The big-ticket Pujas, where lakhs of pandal-hoppers turn up, including Tridhara Sammellani in South Kolkata to Hatibagan Sarbojonin in the north, has chalked out an elaborate plan of action with additional volunteers to ensure a smooth 'darshan' of the idol by maintaining physical distancing. Though the organisers are still in a fix on the number of people to set out for pandal hopping, they are leaving no stone unturned in making all the necessary arrangements so that the infection does not spread.

Saswata Basu, convenor of Hatibagan Sarbojonin, said: "There will be a single line in which people have to stand in a queue maintaining a distance of six feet to enter the pandal."

The main concern is controlling the crowd by following physical distancing norms. Both the state and Kolkata Police are constantly working out the logistics with the Puja organisers to implement the same. In the new normal, almost all big organisers are ensuring the facility of telecasting their Puja rituals through social networking sites to avoid pouring in of pandal-hoppers in huge numbers.

Many organisers, mainly in South Kolkata, have opted for "virtual anjali" on the day of Maha Ashtami. In the new normal, people will get to watch through social networking sites the priest chanting mantras and listening to the same one can offer 'anjali' sitting back at home. While many like Ekdalia Evergreen will be following the traditional way of offering 'anjali' and sindoor khela but in smaller groups and wearing masks. State Panchayat minister Subrata Mukherjee of Ekdalia Evergreen said: "All rituals will be followed as per our tradition. But what we will miss this time is to sit together to have bhog as it will be distributed individually in respective households."

The grand Red Road Carnival will not be held this time. As a result, the immersion of idols will also take place in a low-key affair with minimum people accompanying the same on trolleys to the ghats of River Hooghly in Kolkata where the Kolkata Municipal Corporation will have its own set up to carry out the immersion.

Baghbazar Sarbojonin, where the fair during the Puja is an additional draw, is not allowing setting up of the merry-go-round and other similar activities where there are possibilities of large gatherings.

This is for the first time when devotees will not be allowed to enter Belur Math premises, offer 'pushpanjali' and taste bhog which is considered to be sacred among devotees. This Puja will be held at the Sri Ramakrishna Temple and not on the adjacent ground. Such precautionary measures have been taken for the first time since 1901 when Durga Puja was started at Belur Math by Swami Vivekananda.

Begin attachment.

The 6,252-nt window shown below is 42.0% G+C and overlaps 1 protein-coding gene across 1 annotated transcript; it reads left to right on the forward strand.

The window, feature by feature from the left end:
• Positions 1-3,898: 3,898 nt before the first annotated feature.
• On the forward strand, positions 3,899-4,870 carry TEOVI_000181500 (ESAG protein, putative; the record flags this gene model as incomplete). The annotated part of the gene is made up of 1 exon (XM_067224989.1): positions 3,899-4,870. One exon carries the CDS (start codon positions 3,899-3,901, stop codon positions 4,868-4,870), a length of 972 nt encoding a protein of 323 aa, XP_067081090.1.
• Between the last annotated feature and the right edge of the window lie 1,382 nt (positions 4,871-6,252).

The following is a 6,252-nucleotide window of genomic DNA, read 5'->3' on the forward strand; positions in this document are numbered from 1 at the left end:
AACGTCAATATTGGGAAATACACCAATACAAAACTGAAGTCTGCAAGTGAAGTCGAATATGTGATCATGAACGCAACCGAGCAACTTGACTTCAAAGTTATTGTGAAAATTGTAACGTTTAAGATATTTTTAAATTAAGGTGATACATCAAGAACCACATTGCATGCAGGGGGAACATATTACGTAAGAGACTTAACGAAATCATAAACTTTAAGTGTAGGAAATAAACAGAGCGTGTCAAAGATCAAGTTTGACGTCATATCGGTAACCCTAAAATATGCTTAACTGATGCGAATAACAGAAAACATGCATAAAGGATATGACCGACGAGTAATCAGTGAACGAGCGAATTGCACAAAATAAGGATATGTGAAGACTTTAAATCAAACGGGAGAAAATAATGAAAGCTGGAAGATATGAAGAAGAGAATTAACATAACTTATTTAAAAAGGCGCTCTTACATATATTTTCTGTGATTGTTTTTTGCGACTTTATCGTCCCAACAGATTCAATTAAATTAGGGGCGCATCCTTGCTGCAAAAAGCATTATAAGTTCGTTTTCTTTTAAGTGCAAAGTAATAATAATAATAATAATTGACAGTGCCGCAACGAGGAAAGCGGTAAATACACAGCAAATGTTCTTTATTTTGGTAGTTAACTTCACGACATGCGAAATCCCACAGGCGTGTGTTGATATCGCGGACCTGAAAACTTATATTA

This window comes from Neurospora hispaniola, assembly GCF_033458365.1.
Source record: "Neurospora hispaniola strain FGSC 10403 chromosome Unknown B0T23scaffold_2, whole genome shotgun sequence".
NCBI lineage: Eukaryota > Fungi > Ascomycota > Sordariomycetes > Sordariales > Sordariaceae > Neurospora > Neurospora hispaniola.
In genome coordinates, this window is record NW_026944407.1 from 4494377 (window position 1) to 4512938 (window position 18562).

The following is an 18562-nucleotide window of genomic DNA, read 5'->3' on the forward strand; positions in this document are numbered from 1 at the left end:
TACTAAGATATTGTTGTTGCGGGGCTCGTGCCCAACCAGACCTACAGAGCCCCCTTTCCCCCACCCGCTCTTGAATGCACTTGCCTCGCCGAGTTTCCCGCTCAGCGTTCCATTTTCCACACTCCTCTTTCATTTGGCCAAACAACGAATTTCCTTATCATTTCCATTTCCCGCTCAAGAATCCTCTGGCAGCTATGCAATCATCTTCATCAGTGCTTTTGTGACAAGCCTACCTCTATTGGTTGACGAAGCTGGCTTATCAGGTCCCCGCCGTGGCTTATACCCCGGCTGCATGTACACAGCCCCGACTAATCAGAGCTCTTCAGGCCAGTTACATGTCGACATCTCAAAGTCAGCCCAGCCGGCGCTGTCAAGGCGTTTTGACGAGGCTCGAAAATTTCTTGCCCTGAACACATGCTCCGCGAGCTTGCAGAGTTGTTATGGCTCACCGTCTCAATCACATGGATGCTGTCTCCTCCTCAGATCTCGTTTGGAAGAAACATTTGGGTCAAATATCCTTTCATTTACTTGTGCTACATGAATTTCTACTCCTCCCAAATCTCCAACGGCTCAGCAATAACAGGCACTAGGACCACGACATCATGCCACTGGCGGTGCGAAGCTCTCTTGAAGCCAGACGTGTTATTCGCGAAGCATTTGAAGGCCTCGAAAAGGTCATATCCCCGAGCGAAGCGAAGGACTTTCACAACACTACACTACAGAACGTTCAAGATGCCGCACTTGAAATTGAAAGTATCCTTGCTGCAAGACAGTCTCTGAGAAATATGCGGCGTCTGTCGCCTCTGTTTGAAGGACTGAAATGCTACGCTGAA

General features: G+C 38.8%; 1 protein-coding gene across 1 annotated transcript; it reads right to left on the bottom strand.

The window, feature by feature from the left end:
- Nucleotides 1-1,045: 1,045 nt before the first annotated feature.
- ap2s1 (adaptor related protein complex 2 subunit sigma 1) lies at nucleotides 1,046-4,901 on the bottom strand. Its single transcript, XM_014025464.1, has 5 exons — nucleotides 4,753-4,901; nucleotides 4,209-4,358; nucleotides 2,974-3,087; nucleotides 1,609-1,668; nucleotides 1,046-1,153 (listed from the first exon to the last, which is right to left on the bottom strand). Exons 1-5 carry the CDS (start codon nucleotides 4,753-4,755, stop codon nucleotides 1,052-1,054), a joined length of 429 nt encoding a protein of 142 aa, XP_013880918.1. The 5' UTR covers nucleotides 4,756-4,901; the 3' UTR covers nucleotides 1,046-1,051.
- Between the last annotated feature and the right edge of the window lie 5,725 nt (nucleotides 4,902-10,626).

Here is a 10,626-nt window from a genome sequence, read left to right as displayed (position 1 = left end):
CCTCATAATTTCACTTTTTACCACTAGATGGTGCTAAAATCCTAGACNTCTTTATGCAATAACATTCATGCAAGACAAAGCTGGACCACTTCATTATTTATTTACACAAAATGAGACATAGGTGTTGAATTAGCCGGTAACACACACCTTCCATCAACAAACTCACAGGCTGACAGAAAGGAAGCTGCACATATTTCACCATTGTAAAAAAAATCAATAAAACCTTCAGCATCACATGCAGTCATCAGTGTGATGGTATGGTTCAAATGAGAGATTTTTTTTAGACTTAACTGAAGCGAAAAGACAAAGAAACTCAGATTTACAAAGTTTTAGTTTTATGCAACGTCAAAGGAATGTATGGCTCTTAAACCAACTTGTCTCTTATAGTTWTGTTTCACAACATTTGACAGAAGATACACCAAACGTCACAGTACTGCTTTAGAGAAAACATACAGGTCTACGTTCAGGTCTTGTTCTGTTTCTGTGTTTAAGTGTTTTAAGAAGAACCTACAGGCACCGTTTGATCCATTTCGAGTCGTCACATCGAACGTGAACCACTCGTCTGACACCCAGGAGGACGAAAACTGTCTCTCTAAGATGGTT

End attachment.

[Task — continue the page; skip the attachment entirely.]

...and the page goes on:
'Bonedi Barir' Puja is another centre of attraction in Kolkata. The Puja at Sovabazar Rajbari that began in 1757 will take place following all the usual rituals. But only 25 people will be allowed to enter the Rajbari at a time to get a glimpse of the idol. Again, this is the first time in the history of the 264-year-old Puja at the Rajbari when the idols will not get carried on the shoulders of descendants of Raja Nabakrishna Deb for immersion as it has to be carried on a trolley to adhere to the physical distancing norms.

The state Transport department is ensuring the arrangement of tours to the Rajbari and 'bonedi barir' Pujas in a special bus. Even on Saptami and Nabami, one can enjoy air-conditioned heritage tram rides to North and South Kolkata Pujas including these century-old attractions.

Most hotels and restaurants have also come up with attractive offers to woo people so that the sector receives a fillip during the Puja after its business was adversely impacted due to Covid. However, the Excise Directorate will also step up its vigilance during the festival. "We will further strengthen our vigilance at the time of festival to check illegal sale and supply of spurious liquor," said Subrata Biswas, Special Excise Commissioner (Enforcement).

Kolkata witnessed the Spanish Flu in 1920 and dengue just ahead of Durga Puja in 1962. Since the community Pujas were not so hyped then, it had not made much difference despite the situation turning so grim in 1962 that the Railways had to change the departure time of most trains. Now, Durga Puja in Bengal is no more just a festival but is a celebration of art and culture with massive significance to its economy. Hence, despite Covid, with all its preparations in place, the administration is upholding its faith on the people of this state to usher in the deity, set a positive precedence and mark a blessed beginning.